Divya M Persaud
Occupation: Planetary Scientist, writer, composer
Research Areas: Martian Geology, Remote Sensing, Geophysics
"Geology on Mars is really about Earth - finding and telling a story about our worlds and their connections. This influences my art – for example, visualization, but also music and poetry"
Source: UCL Blog Post 2020
Divya is from New Jersey, USA and went to the University of Rochester in New York State. While she was there she studied geology and music. During her degree, Divya was also an intern at NASA and at the SETI institute. In 2017, Divya moved to the UK to complete a PhD at University College London.
As a student, Divya used her knowledge of how we study the Earth to study other worlds. Geologists have lots of ways to study the Earth, which include remote sensing. This is when you collect data from a place without needing to be there. The information is used to make maps of large areas and even measure the heights of objects and features on the ground. On Earth it relies on data collected by instruments on planes or satellites.
Divya's work uses data sent back to Earth from space probes. Data collected by these probes helps us know how planets and moons formed. They can also help us learn what these worlds are like beneath the surface, and if life could exist there.
Divya has worked on many research projects which have used data from lots of places in our Solar System. Places including the surfaces of Mercury, Mars and the icy moons of Saturn. She has also studied the minerals inside pieces of asteroid which fell to the Earth as meteorites.
Divya's PhD focuses on new ways to use the data collected by satellites which are in orbit around Mars. She has worked with data sent back to Earth from ESA's Mars Express mission and NASA's Mars Reconnaissance Orbiter. Divya develops new ways to look at the data and images in 3D. This helps scientists on Earth to study the geology of Mars. Her work includes the area of Mars where NASA's Curiosity rover is exploring - Gale Crater.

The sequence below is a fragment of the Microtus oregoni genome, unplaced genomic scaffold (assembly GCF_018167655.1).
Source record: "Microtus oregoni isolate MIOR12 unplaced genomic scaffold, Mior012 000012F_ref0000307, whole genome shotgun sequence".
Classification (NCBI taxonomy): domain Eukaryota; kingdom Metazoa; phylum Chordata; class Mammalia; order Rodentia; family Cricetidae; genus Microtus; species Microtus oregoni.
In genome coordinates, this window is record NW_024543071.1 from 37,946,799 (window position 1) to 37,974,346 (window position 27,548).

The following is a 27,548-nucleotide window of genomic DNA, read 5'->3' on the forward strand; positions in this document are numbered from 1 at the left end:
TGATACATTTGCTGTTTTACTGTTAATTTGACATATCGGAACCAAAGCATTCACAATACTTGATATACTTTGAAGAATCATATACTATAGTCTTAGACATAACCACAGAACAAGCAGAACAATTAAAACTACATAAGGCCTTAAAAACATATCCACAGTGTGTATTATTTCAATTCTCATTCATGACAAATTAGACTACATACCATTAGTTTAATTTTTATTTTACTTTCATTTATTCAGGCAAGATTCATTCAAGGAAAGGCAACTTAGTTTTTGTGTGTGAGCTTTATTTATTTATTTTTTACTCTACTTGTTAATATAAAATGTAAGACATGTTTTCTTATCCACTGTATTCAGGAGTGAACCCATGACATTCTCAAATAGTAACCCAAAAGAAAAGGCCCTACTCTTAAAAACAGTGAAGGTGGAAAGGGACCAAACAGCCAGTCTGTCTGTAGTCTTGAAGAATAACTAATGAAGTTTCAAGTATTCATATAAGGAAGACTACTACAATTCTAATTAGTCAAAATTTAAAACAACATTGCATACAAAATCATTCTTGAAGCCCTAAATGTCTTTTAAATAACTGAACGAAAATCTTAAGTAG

In 2021, Divya became a research scholar at NASA’s Jet Propulsion Laboratory. She is part of the Europa Lander and Clipper missions. These are missions which NASA plans to carry out in the future. If the mission goes ahead, the Lander will land on Jupiter's icy moon, Europa and look for signs of life. The Clipper will orbit Europa and investigate whether life could live there. Divya's role is to give science support to the teams who are planning the mission and developing the technology which will be on board.
Divya shares her passion for science and space by giving talks to the public. She also speaks on the topic of space ethics. This is how nations can explore space together and for good reasons. Divya is part of the organising team for the Space Science in Context conference. This event brings scientists together to talk about how science can improve society. University College London rewarded Divya's commitment to promoting science with the Elizabeth Puchnarewicz Award for Outstanding Contribution to Public Outreach.
Divya is also a poet and a musician and wants to be the first cellist on Mars! She has published books of her poetry and performs her work at festivals. Divya composed and released her own album which combines poetry and classical music. It tells the story of two astronauts searching for life on different worlds.